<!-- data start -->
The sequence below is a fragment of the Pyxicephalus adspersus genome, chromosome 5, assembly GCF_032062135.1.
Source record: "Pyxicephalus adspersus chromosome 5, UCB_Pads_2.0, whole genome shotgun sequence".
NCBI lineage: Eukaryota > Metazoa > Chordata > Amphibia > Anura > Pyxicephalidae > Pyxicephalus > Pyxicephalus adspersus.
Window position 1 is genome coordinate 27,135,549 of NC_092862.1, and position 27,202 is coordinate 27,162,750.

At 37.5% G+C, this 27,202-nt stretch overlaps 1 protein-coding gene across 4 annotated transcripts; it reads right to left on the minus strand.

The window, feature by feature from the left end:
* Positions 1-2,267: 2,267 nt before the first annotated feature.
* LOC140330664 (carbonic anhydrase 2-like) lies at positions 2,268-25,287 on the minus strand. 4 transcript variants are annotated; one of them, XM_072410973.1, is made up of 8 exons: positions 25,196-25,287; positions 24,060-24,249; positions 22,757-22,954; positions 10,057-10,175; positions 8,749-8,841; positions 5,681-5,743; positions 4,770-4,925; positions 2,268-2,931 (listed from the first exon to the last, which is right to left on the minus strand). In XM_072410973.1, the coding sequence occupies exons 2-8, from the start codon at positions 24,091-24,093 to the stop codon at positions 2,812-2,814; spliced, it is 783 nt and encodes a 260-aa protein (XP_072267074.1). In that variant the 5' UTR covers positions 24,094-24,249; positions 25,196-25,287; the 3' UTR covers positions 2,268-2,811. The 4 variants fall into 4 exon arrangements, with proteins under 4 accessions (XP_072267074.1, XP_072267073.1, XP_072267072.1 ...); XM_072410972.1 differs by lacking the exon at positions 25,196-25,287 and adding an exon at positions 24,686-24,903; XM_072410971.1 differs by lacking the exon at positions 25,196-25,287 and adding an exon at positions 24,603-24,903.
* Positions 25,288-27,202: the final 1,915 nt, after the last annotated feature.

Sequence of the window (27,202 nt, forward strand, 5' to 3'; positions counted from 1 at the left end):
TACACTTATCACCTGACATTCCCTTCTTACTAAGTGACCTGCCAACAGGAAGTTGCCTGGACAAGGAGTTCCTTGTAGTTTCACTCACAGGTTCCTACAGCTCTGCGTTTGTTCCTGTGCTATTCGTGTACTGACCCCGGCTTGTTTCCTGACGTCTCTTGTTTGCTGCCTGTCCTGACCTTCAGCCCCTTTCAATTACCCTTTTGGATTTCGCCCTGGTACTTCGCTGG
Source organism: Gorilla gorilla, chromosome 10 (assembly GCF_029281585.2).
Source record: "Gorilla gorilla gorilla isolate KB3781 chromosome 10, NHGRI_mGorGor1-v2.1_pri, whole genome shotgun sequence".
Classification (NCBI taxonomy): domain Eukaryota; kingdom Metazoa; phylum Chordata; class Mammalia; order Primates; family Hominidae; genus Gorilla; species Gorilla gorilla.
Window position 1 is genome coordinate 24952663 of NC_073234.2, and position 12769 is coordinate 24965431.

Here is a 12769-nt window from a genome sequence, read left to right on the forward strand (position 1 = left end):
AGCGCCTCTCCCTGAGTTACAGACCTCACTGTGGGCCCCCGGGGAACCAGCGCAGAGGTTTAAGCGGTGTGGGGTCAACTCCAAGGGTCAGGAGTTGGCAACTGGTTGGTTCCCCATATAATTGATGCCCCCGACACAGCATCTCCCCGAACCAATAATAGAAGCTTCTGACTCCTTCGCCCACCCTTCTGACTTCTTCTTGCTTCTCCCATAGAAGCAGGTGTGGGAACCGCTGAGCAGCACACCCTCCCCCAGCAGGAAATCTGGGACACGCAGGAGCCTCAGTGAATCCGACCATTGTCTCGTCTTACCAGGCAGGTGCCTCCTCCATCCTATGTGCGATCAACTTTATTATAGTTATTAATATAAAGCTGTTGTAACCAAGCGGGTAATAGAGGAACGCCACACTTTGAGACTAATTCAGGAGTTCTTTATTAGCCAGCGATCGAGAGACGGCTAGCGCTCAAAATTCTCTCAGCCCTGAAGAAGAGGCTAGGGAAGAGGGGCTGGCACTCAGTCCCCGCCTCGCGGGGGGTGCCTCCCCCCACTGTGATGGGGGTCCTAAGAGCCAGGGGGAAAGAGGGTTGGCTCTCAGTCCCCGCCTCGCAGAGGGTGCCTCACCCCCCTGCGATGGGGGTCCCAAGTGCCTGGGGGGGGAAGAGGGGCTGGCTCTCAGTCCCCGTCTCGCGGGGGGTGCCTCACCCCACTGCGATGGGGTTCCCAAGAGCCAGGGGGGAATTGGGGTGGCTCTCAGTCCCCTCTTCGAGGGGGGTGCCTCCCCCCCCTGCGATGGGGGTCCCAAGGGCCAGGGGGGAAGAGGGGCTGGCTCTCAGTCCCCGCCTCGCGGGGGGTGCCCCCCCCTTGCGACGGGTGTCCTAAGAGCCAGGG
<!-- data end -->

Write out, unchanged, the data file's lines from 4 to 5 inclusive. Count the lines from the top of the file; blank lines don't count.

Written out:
Window position 1 is genome coordinate 27,135,549 of NC_092862.1, and position 27,202 is coordinate 27,162,750.

At 37.5% G+C, this 27,202-nt stretch overlaps 1 protein-coding gene across 4 annotated transcripts; it reads right to left on the minus strand.